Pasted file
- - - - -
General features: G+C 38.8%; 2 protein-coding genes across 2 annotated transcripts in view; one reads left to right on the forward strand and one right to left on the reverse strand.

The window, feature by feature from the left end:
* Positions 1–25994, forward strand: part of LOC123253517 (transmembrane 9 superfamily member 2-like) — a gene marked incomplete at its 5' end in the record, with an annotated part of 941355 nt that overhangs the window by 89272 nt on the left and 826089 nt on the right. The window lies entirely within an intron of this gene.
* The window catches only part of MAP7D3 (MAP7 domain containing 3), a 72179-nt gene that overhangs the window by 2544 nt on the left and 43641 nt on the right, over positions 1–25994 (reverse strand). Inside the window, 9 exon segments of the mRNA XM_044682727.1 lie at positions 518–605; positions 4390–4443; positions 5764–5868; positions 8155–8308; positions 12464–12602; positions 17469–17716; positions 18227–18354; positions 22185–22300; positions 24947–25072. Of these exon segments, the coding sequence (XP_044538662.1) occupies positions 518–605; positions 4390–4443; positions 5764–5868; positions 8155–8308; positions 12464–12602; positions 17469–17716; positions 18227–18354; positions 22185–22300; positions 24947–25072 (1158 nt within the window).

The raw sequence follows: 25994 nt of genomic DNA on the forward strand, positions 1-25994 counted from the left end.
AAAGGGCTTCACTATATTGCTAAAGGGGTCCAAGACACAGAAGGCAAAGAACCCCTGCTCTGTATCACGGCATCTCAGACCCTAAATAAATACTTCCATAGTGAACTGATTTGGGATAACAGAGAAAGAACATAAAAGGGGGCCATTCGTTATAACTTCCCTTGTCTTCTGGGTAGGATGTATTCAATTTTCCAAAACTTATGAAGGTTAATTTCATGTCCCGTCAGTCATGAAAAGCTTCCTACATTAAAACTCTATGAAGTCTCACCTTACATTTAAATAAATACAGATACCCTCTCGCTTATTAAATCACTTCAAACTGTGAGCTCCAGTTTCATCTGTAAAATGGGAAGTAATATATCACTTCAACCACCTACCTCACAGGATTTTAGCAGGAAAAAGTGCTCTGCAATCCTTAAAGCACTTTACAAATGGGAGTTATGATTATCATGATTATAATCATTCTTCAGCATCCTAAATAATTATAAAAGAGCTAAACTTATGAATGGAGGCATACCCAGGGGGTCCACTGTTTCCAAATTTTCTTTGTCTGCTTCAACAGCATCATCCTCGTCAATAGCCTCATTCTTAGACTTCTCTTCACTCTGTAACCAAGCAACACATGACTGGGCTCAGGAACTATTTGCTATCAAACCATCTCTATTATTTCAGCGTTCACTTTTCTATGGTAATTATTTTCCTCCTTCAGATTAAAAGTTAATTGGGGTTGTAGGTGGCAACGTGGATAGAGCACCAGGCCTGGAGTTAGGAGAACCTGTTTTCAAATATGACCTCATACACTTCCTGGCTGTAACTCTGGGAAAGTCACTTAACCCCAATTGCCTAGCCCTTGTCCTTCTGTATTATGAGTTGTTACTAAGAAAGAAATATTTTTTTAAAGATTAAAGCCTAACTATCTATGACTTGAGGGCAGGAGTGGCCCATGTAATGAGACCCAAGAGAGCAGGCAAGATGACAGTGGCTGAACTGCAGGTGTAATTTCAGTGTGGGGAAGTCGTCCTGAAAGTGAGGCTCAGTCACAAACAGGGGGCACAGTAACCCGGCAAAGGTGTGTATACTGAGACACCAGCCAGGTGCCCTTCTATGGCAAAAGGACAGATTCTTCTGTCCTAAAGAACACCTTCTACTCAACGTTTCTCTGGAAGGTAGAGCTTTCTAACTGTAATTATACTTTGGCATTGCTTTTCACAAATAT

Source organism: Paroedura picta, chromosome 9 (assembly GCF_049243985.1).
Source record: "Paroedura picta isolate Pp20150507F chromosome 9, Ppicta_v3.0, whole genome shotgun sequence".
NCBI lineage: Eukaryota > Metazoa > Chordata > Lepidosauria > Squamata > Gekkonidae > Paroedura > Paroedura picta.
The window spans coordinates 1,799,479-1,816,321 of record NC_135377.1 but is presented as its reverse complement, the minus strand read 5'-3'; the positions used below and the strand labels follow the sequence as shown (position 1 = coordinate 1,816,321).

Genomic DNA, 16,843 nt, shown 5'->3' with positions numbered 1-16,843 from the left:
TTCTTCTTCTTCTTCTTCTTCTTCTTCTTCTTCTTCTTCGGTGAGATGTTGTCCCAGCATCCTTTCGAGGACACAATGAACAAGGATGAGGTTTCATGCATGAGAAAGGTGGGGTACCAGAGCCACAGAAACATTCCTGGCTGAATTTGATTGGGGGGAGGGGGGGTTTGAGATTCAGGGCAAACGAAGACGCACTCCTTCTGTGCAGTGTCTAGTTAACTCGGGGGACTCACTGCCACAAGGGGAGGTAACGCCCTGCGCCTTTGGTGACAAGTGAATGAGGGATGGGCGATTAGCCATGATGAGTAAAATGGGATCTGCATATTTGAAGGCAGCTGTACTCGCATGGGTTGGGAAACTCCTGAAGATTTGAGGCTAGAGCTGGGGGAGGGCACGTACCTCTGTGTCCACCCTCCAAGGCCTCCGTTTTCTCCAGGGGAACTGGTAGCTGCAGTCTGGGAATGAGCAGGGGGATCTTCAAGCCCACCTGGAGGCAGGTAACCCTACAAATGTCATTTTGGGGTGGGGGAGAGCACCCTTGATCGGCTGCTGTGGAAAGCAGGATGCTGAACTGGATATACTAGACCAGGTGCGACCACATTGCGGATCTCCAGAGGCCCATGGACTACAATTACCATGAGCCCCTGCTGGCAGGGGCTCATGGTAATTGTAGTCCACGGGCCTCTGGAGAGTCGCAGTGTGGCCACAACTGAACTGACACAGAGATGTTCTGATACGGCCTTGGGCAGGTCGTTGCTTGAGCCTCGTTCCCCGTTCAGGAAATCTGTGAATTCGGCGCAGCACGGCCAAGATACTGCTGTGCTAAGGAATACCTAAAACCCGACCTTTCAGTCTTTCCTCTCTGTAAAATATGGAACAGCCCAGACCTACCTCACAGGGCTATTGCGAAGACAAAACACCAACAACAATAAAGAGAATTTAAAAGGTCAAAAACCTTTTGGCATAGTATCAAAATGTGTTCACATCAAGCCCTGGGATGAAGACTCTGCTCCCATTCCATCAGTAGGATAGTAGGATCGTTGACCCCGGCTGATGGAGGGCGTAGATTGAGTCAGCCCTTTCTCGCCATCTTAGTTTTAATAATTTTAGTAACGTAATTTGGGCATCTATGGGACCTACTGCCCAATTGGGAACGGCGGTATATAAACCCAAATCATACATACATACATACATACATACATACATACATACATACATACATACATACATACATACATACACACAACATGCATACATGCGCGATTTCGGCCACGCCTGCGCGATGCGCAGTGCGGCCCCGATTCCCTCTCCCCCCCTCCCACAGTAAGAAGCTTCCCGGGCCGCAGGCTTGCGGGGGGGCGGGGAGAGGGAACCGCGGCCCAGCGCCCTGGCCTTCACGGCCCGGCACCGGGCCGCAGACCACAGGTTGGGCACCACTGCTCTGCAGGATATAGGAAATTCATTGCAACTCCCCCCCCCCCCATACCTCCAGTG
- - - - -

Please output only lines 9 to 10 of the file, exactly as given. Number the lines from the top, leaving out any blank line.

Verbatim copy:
NCBI lineage: Eukaryota > Metazoa > Chordata > Lepidosauria > Squamata > Gekkonidae > Paroedura > Paroedura picta.
The window spans coordinates 1,799,479-1,816,321 of record NC_135377.1 but is presented as its reverse complement, the minus strand read 5'-3'; the positions used below and the strand labels follow the sequence as shown (position 1 = coordinate 1,816,321).